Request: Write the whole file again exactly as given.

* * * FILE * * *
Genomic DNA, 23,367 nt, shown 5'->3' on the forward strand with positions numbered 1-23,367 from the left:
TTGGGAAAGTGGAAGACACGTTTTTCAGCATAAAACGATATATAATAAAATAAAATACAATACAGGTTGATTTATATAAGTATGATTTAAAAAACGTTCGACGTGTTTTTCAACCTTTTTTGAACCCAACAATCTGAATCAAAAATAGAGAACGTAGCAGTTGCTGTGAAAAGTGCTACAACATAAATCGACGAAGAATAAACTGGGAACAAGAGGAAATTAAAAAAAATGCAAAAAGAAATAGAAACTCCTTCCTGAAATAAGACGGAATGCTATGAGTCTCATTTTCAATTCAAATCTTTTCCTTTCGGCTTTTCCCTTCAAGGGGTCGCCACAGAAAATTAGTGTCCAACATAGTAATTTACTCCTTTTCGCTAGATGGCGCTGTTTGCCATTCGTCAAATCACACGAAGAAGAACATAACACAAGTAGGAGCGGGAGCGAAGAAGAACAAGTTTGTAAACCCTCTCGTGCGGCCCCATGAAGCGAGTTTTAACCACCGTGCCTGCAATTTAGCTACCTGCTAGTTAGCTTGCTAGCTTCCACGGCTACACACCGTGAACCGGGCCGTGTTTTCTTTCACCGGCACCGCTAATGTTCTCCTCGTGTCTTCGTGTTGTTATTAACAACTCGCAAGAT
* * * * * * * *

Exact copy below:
Genomic DNA, 23,367 nt, shown 5'->3' on the forward strand with positions numbered 1-23,367 from the left:
TTGGGAAAGTGGAAGACACGTTTTTCAGCATAAAACGATATATAATAAAATAAAATACAATACAGGTTGATTTATATAAGTATGATTTAAAAAACGTTCGACGTGTTTTTCAACCTTTTTTGAACCCAACAATCTGAATCAAAAATAGAGAACGTAGCAGTTGCTGTGAAAAGTGCTACAACATAAATCGACGAAGAATAAACTGGGAACAAGAGGAAATTAAAAAAAATGCAAAAAGAAATAGAAACTCCTTCCTGAAATAAGACGGAATGCTATGAGTCTCATTTTCAATTCAAATCTTTTCCTTTCGGCTTTTCCCTTCAAGGGGTCGCCACAGAAAATTAGTGTCCAACATAGTAATTTACTCCTTTTCGCTAGATGGCGCTGTTTGCCATTCGTCAAATCACACGAAGAAGAACATAACACAAGTAGGAGCGGGAGCGAAGAAGAACAAGTTTGTAAACCCTCTCGTGCGGCCCCATGAAGCGAGTTTTAACCACCGTGCCTGCAATTTAGCTACCTGCTAGTTAGCTTGCTAGCTTCCACGGCTACACACCGTGAACCGGGCCGTGTTTTCTTTCACCGGCACCGCTAATGTTCTCCTCGTGTCTTCGTGTTGTTATTAACAACTCGCAAGAT